And thank you The Hancock Gallery and Chris for such a lovely time!

Until next time Culture Vultures.

The Hancock Gallery – (Image Credit Coffee Design)

Interview with Liv Hunt – artist, activist, proud freelancer & puppet master!

Liv Hunt – Culture Vulture Artist Interview

Image credit – Equal Arts – Creative workshop with Equal Arts’  – Read more about their work via: www.equalarts.org.uk

One of the biggest blessings of 2020, is that whilst the year hasn’t played out as anticipated (understatement alert!), I’ve had the privilege of working on lots of brilliant and unexpected projects. One such project was #Gateshead10x10 – as someone born and bred in Gateshead, it’s always exciting to work on something in my own community, on home turf and especially a project like this, that really has such brilliant aspirations.

Creative community project 10 x 10 Creative Gateshead launched in August to connect and inspire Gateshead people during the pandemic, through activities devised by Gateshead artists. 10 x 10 Creative Gateshead involved the creation of two booklets, one for adults and one for young people and families; each with 10 creative activities created for the people of Gateshead. The activities include a wide range of art forms from mindful writing, to puppet making, to origami, to Gateshead celebrating creative prompts and can be used indoors or outdoors, alone or as a group.

Gateshead based community organisation Dingy Butterflies has been heading up the project and across August, hundreds of activity booklets were distributed across the Gateshead community. Each booklet features 10 activities created by Gateshead artists, developed in collaboration with 10 Gateshead community and creative organisations. These physical packs are targeted at people who have limited or no access to the internet; Gateshead has a high proportion of residents without internet access and low levels of digital literacy.

In addition to the hundreds of physical packs being distributed across the community, there are digital versions of both 10 x 10 Creative Gateshead booklets available for ANYONE download now from www.dingybutterflies.org/10×10-creative-gateshead/ – follow the link to check out the booklets and have a go at something creative. All materials for the activities are inexpensive and easy to find in shops or you will find them around the home.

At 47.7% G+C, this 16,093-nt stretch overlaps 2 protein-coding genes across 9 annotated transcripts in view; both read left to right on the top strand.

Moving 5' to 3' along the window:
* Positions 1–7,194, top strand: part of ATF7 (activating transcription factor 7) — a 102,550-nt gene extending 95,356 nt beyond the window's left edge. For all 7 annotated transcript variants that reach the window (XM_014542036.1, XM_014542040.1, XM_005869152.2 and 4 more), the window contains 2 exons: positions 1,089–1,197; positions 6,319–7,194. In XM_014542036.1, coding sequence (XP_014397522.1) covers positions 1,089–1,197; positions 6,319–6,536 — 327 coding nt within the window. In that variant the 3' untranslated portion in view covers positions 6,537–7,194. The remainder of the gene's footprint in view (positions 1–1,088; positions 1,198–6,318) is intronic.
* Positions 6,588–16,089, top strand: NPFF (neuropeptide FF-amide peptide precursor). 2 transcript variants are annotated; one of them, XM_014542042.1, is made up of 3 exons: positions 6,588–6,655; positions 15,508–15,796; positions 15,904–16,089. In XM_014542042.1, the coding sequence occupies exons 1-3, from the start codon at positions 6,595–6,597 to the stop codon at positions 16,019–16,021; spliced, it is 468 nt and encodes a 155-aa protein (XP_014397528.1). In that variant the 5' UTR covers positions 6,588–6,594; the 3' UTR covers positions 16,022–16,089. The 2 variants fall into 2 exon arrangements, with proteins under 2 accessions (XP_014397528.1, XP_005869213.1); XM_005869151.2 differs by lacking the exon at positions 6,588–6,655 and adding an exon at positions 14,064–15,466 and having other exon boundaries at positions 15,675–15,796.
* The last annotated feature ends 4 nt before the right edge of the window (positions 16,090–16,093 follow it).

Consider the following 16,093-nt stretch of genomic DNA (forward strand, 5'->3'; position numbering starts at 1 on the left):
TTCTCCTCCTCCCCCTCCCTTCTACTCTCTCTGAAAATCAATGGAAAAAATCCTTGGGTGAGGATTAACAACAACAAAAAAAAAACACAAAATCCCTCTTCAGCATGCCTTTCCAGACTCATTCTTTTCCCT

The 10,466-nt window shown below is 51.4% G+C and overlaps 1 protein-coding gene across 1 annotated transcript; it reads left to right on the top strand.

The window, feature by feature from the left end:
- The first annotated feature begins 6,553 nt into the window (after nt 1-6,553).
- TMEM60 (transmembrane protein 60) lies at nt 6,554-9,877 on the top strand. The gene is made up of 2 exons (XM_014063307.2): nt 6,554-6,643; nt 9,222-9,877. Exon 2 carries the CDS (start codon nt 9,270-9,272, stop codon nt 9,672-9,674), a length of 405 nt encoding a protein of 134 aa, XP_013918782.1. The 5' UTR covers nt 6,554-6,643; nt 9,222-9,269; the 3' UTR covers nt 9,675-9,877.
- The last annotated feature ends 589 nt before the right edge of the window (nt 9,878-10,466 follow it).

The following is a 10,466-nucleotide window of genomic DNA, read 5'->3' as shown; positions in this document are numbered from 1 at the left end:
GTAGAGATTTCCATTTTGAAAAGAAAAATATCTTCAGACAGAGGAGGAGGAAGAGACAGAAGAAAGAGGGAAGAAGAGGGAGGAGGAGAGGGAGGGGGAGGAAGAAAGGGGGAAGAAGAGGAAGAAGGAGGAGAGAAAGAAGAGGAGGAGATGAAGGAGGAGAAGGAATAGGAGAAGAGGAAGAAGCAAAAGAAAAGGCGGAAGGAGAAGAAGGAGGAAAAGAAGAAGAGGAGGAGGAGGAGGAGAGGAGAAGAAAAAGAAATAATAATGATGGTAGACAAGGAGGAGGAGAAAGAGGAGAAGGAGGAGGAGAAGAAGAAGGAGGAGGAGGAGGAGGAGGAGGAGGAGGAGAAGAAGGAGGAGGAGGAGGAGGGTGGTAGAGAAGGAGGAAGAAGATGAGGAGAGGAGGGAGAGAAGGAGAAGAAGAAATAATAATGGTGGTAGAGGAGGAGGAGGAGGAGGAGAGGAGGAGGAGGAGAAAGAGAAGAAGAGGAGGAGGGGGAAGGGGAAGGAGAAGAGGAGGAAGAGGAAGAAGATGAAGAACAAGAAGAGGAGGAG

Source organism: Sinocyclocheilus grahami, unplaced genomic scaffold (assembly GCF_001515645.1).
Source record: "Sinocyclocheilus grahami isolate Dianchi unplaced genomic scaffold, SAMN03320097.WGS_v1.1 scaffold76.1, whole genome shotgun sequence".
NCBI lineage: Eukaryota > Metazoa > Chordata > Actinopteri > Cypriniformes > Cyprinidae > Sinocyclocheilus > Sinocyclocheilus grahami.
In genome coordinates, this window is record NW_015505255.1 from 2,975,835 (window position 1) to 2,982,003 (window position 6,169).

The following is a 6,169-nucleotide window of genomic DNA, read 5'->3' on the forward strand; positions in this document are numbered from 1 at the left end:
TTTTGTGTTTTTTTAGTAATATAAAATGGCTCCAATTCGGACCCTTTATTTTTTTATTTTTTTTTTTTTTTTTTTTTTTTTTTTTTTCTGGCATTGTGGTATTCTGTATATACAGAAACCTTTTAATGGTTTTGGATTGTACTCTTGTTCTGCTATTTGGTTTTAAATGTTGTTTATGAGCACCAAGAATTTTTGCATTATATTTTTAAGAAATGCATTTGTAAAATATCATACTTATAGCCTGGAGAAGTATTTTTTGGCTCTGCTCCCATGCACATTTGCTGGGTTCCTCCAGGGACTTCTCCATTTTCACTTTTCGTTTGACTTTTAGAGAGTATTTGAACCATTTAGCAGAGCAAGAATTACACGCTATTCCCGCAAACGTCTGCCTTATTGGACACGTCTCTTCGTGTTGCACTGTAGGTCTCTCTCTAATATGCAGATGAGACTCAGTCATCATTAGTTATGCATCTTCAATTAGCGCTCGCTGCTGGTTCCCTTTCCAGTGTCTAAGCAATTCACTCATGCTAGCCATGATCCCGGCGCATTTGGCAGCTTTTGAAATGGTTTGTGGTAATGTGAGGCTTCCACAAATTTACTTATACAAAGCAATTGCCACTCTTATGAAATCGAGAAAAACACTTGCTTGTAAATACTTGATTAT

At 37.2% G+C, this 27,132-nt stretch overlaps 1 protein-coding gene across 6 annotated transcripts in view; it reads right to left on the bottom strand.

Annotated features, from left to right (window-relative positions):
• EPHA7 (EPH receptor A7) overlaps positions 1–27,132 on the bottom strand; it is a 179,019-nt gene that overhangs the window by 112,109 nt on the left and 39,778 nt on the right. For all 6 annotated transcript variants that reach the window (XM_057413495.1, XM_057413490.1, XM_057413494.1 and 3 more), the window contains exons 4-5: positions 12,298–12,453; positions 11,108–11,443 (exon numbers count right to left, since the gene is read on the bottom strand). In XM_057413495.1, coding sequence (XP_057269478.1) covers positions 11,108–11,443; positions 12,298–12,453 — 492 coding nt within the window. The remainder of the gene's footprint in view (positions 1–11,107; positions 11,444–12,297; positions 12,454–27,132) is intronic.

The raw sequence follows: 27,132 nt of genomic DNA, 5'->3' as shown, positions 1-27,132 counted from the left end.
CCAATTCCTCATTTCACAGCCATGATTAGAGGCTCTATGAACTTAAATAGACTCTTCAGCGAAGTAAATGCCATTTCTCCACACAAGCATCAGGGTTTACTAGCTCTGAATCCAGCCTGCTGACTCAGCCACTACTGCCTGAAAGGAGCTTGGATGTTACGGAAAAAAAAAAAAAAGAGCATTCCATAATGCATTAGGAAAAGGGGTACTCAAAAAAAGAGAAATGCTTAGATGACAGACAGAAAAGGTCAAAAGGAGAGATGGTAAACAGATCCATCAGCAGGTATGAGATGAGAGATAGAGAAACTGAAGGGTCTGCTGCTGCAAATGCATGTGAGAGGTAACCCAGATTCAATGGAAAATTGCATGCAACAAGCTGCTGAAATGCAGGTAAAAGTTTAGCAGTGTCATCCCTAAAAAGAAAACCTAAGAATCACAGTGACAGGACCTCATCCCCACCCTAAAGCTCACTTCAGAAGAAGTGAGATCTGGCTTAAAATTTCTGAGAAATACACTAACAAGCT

10 x 10 Creative Gateshead has also provided paid work for 15 Gateshead artists/freelancers during a challenging time for the cultural sector, in which paid freelance work has been decimated (how lush is that!?) It has been such a beaut project to work on and meeting so many artists (some I knew and others I didn’t) was ace! So al a Culture Vulture – I thought I’d reach out to one of the #Gateshead10x10 artists for a Culture Vulture interview to find out more. So for this interview, I went after a goodie and an artist, I’ve wanted to interview for a LONG TIME!

So step right up – Liv Hunt – artist, theatre maker, puppeteer, lovely human and freelance champion……let’s GO!

Liv Hunt – photo credit : Michelle Bayley

Well helloooooooooo – for my Culture Vultures, can you tell me who you are, what you doyou’re your practice?

Hello, I’m Liv Hunt.

I’m a theatre-maker, facilitator and activist working in participatory arts. My practice is centred around telling, sharing and imagining stories and to do that I use different mediums such as music, puppetry and sensory theatre. I began my career delivering theatre projects in care homes, schools and community centres working with people from varied backgrounds and abilities in partnership with Equal Arts charity for older people. I then began developing my practice with arts organisations, delivering on freelance contracts to produce theatre. 

I am also the community engagement coordinator for Alphabetti Theatre where I designed and coordinated participatory projects Walter (2018) in collaboration with The Discovery Museum and Write Something Junior (2019) in collaboration with 6 primary schools across the North East. My role is to ensure that everyone has access to the theatre and to develop Alphabetti’s networks within the community. My approach is quite hands-on. I get out and talk to people and, in the process, have formed strong relationships with organisations, groups & individuals.